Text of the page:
Werner Herzog’s take on death row is one of my festival top three. It’s done in his own unique style and although it’s clear he opposes the system, you get to see all sides of the argument from the prisoners to the families of the victims to the executioner. Herzog, a bit like Nick Broomfield, has the knack of getting his subjects to really open up to him in a short space of time, whether it’s the slightly bumbling sounding questioning or some sort of documentary making magic powder, whatever it is, it works. ‘Please describe an encounter with a squirrel’ for example, leads to some of the most moving testimony from the death row chaplain. There is plenty to chew on here, although the grim facts of the case – that three people were murdered because two not very intelligent young men wanted their cars – are hard to argue with and Herzog doesn’t shy away from showing the brutal reality of the crimes.
Apparently Herzog’s initial plan was to focus on a few different inmates, but having stumbled on Michael Perry he obviously decided there was more than enough material in his story. And indeed there is. Perry was convicted of three homicides with his friend Jason Burkett. Burkett’s father, a lifelong jail inhabitee himself, made an impassioned speech in court and managed to save Jason from death row but Perry wasn’t so lucky and we meet him a week before his execution date. He’s a childlike and not particularly likeable man who has never admitted his guilt and whose conversion to christianity seems to have expunged any fear of death. It’s a shame we don’t hear more from him, although whether there is any more depth to him than Herzog finds through the glass wall in the prison is debateable.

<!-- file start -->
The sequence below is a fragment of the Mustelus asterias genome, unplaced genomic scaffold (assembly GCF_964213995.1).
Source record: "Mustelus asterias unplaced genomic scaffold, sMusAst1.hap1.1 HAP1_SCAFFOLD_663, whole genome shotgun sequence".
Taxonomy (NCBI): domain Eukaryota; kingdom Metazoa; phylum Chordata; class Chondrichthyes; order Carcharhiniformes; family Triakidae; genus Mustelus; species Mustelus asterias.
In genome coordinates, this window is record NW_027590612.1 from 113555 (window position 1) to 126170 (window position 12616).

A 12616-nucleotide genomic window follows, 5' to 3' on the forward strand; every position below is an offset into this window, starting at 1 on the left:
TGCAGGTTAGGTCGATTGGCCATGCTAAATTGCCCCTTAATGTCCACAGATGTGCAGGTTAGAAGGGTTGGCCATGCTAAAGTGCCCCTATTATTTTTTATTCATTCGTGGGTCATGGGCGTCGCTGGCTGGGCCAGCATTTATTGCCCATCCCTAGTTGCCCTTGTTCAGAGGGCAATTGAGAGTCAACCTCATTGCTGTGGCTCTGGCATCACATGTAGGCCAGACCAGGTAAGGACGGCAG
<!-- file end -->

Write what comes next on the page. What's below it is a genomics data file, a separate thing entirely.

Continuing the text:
Everyone in the film has a remarkable and terrible story – one woman’s list of the dreadful things that had befallen her nearest and dearest in the space of a few years was so unrelenting it sent a ripple of laughter round the audience. And the revelation towards the end of the film that Burkett has fathered a child from within prison raises all sorts of questions about smuggling and turkey basters that thankfully we don’t get too much information on.
Herzog has found himself in the centre of a whirlwind of crime and tragedy which only abates when we meet the man whose job it was to oversee the executions. To him, it was a day job which he took pride in doing well until, after he executed his first female prisoner (and 125th in total), he had a breakdown and quit his job immediately – now he’s a very vocal opponent of the death penalty. It’s pretty clear from the stories here that it doesn’t exactly act as a deterrent.
There’s so much to think about here, and it’s dealt with in a style that sometimes makes you want to look away and sometimes makes you laugh – it’s hard not to see the justice system here as anything but barbaric, but Herzog lets his subjects tell you that, even though sometimes they don’t realise they are saying it.